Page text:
Finca Mauritania Cascara
Impossible to find and extremely rare to taste and although unfamiliar to many Westerners, this is an ancient beverage in Yemen — it may have even pre-dated the actual roasting and brewing of coffee beans. There, and in a few other countries where it is prepared, it’s known as qishar (or qishr, quishar, quishr, keshir, etc.). In Yemen qishar is often made with ginger, sugar, and cinnamon (although many recipes you’ll find will substitute the coffee “husks” with ground coffee).
If anybody in the New World was going to produce and market qishar to the specialty coffee world, it was going to be Aida Battle, proprietor of Finca Mauritania. She’s committed to quality, sustainability, and innovation.
Coffee beans are hulled from the fruit, or the cherries. Normally coffee pulp and skins — from either wet or dry processing — are composted and used for fertilizer. In this case, the dried cherry is used for cascara.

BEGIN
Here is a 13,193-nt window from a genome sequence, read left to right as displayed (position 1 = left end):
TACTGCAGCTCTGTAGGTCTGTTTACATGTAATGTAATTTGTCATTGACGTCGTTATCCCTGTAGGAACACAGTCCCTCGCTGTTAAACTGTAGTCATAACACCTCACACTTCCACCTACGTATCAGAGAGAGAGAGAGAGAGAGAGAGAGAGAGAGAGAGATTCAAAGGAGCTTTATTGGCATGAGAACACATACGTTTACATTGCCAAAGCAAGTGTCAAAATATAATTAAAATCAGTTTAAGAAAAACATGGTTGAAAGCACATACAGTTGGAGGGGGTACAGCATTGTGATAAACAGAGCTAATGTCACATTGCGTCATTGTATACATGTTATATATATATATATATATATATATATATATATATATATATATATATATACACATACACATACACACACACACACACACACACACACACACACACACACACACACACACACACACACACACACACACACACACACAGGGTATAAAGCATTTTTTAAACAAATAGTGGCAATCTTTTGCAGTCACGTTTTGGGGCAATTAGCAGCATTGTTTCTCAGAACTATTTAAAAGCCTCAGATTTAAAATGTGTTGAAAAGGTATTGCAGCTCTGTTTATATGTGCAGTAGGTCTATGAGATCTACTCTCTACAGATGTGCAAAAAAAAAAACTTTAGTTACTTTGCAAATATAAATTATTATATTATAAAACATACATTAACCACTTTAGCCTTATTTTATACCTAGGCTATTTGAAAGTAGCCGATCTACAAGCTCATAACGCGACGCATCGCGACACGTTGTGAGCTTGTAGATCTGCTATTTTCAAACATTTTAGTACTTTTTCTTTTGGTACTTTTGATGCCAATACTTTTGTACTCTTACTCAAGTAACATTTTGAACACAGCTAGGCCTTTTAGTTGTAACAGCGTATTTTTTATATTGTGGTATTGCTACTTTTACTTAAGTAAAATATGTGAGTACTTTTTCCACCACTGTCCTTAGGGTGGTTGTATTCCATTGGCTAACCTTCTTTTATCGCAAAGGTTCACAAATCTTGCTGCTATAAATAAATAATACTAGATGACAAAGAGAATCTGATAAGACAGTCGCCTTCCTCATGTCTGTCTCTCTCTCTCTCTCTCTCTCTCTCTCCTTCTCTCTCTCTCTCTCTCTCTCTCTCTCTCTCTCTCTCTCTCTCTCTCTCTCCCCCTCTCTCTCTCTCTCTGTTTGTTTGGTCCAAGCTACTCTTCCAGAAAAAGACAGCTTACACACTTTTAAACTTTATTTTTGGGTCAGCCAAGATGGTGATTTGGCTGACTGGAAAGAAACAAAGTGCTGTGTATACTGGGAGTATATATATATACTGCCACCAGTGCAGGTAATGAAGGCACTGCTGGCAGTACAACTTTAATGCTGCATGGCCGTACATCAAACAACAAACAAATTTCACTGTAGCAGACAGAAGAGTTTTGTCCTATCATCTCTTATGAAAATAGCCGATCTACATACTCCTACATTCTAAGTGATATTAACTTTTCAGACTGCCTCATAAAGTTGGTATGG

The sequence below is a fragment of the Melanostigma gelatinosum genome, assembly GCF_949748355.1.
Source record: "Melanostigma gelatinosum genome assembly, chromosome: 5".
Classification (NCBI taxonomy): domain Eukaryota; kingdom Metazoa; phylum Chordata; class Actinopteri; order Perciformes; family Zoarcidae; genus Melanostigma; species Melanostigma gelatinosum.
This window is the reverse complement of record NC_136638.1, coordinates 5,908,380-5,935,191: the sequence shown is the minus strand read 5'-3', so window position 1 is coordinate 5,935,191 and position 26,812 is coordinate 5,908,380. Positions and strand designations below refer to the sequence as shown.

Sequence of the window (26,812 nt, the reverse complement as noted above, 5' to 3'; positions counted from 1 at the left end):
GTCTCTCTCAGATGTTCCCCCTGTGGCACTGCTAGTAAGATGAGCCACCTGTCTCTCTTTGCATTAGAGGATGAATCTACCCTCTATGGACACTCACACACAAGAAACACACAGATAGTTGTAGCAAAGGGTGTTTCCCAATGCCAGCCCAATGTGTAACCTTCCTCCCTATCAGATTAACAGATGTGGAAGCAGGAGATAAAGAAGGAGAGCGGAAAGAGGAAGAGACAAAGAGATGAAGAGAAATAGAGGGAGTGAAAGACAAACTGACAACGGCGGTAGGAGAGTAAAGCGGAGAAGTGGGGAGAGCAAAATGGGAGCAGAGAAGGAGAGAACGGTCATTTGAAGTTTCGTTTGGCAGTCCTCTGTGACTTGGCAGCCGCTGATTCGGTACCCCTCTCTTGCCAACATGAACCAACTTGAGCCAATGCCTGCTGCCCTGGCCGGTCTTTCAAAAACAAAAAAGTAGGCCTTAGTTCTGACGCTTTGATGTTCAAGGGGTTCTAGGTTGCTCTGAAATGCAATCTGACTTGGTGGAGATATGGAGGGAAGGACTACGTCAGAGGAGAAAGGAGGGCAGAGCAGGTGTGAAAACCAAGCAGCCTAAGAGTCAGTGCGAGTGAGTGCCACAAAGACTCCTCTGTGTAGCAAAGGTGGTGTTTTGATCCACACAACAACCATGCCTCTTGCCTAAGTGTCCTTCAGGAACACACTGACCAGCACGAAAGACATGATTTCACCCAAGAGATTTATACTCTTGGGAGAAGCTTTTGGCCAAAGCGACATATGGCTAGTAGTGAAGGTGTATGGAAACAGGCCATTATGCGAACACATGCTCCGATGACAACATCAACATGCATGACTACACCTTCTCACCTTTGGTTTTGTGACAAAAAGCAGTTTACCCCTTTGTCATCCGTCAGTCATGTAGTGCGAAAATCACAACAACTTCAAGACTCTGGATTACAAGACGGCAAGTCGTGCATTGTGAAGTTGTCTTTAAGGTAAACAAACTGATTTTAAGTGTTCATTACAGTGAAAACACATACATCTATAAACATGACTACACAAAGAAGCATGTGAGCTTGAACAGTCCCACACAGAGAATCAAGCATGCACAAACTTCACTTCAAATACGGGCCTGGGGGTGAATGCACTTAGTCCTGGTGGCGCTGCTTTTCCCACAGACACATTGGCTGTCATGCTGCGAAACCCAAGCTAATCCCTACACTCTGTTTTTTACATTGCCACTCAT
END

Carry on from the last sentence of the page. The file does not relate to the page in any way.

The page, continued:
Aida produced around 225 pounds of cascara from her Finca Mauritania harvest in 2008, and this is the first time available since then.
Qishar is not very uniform, with hunks of hulls and crusty pulp, and that it looks dry and flaky. The Finca Mauritania cascara looks much like tree bark, was a rich reddish-brown color, and had a pliable texture.
This bark-like appearance no doubt gave this product its name, as “cascara” refers to tree bark in Spanish. This coffee cascara should not be confused with cascara sagrada, the dried bark of the California buckthorn tree, Rhamnus purshiana. Nearly all Rhamnus have phytochemicals that act as laxatives, and Rhamnus purshiana has long been used as an herbal laxative. Be forewarned that at least in North America, if you Google “cascara” you get lots of hits on the constipation cure, not the coffee tea!
This is sold by the Ounce and its $1.49 per oz.